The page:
In the past, plumbing options have always been fairly limited. Depending on your budget, you were able to upgrade faucet handles or the shower head but everything else, from water heaters to toilets were pretty standard. Now with a worldwide push toward living an environmentally friendly lifestyle, plumbing manufacturers have developed products that lower water consumption and reduce energy costs. These green options mean you have more plumbing choices than ever before.
The two main components of a residential plumbing system are water and energy, with a home's hot water heater being the major consumer of both. In fact, the US Department of Energy has determined your water heater accounts for more than 15 percent of a home's energy cost. Today's new energy efficient tankless water heaters or a solar water heater can easily reduce your energy bill by up to 50 percent for a tankless unit and up to 90 percent for a solar model. Always make sure your hot water heater is set no higher than 120 degrees and insulate the hot water lines for maximum efficiency.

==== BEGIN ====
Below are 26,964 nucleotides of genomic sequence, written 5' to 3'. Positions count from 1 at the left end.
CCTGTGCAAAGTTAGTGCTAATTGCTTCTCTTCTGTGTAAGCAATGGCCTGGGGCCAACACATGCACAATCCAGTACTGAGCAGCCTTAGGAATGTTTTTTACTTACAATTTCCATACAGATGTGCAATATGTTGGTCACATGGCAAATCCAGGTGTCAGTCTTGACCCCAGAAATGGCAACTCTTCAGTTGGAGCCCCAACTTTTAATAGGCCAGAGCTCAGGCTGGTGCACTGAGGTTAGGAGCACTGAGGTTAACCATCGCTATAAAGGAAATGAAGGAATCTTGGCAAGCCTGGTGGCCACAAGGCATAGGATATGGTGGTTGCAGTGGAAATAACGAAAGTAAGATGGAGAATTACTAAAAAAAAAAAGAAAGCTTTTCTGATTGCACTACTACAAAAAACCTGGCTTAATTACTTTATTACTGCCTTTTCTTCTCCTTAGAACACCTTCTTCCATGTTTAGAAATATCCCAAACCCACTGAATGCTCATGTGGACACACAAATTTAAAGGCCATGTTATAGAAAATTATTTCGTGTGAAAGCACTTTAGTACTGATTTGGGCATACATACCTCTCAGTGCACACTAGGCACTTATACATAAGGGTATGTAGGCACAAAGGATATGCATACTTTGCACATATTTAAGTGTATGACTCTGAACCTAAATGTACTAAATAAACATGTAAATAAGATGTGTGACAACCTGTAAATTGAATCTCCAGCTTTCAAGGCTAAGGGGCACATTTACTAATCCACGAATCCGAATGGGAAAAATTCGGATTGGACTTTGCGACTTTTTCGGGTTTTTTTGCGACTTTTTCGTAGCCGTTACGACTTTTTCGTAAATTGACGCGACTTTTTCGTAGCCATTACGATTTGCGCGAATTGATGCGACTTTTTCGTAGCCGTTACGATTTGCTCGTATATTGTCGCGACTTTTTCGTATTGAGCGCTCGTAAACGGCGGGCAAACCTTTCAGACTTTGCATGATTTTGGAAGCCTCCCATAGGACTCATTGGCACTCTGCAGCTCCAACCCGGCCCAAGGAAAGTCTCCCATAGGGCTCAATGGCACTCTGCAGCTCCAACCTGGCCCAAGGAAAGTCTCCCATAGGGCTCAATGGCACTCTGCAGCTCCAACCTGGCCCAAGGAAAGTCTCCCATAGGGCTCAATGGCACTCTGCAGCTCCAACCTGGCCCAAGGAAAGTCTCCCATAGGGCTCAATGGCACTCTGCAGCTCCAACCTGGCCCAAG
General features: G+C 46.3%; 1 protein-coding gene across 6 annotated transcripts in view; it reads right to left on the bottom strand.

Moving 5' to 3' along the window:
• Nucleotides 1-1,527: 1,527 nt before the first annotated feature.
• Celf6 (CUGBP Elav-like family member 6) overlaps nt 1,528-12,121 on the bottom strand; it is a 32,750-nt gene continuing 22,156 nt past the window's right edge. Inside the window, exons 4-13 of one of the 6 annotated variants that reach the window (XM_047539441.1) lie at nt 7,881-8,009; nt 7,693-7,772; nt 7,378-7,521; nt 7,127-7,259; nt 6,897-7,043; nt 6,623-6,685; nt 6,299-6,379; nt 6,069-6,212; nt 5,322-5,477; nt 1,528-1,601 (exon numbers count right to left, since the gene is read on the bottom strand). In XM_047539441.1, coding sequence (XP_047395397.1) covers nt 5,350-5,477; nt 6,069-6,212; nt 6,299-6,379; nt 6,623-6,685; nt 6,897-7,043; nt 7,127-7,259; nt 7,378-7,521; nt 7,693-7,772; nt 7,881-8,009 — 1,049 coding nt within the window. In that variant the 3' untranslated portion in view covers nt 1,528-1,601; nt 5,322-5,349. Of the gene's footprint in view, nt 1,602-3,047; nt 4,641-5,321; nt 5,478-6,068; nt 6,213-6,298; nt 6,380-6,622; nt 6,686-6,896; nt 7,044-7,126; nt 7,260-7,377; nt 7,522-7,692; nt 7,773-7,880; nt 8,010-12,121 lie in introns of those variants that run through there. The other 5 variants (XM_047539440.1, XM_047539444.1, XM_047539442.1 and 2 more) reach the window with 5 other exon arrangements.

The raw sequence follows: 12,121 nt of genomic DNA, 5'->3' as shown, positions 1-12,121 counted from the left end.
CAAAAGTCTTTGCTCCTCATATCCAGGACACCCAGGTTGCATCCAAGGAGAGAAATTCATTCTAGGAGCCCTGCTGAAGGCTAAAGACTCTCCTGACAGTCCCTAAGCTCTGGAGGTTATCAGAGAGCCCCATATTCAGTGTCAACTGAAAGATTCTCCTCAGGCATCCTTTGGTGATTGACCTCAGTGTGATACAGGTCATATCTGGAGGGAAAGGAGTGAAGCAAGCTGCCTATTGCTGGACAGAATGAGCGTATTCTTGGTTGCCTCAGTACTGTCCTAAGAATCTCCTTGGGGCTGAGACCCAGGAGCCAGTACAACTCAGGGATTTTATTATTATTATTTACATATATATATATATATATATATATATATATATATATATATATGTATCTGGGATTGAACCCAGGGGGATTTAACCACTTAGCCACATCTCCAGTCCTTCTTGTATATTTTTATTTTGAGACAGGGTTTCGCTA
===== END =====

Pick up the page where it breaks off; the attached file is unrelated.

Low Flow and Dual Flow Toilets
Additional studies have shown the average person uses approximately 100 gallons of water daily with 30 gallons wasted. To combat this, in 1992 the federal government mandated all new toilets be designed to use no more than 1.6 gallons per flush as compared to old toilets that used on average 3.5 gallons per flush.
While more expensive than a low-flow toilet, dual flush toilets are gaining in popularity. Offering two flushing options, a dual flush toilet comes with two buttons. One is for flushing liquids while the other provides more water and is used for flushing solid matter.
Pipes and Fixtures
If remodeling or building new construction, consider the advantages of using PEX pipe over traditional copper pipe. PEX pipe is less expensive, easier to install and reduces leak potential.
Talk to your plumber (to contact a local plumber, here is a link to try this out) about installing flow restricting aerators on older plumbing fixtures or switch them out for high-efficiency low-flow models. Not only do they reduce water consumption, but they can also lower energy costs by reducing the amount of hot water used. Unlike many of the original models, today's newer faucets and showerheads restrict only the amount of water, not the water pressure itself. A note of caution, steer clear of those popular oversized sunflower showerheads. While they are stylish, they can easily waste gallons of water in just one shower.